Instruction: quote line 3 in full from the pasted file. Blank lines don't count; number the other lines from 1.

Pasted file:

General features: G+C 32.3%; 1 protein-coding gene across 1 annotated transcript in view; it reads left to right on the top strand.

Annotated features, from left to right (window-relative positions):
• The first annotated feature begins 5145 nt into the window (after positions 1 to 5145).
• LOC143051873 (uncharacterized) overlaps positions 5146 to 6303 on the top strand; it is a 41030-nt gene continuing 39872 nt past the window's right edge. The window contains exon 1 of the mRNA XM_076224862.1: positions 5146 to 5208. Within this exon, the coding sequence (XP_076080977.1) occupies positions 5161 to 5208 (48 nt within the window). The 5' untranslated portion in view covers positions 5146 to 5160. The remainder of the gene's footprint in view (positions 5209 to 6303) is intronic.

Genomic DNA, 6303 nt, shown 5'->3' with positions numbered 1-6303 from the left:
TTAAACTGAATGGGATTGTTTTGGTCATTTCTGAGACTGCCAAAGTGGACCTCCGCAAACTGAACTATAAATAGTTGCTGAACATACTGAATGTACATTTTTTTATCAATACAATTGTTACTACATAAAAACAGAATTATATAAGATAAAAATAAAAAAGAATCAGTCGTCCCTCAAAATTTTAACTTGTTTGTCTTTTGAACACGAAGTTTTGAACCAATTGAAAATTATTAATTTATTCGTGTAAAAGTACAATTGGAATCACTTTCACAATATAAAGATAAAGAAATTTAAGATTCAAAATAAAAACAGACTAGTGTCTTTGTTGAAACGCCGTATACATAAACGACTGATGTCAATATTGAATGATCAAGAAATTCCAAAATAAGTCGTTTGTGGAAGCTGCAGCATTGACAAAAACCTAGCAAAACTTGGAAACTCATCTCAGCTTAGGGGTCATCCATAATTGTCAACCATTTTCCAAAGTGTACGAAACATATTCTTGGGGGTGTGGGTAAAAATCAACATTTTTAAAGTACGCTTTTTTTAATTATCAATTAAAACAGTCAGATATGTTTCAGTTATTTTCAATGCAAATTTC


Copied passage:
• The first annotated feature begins 5145 nt into the window (after positions 1 to 5145).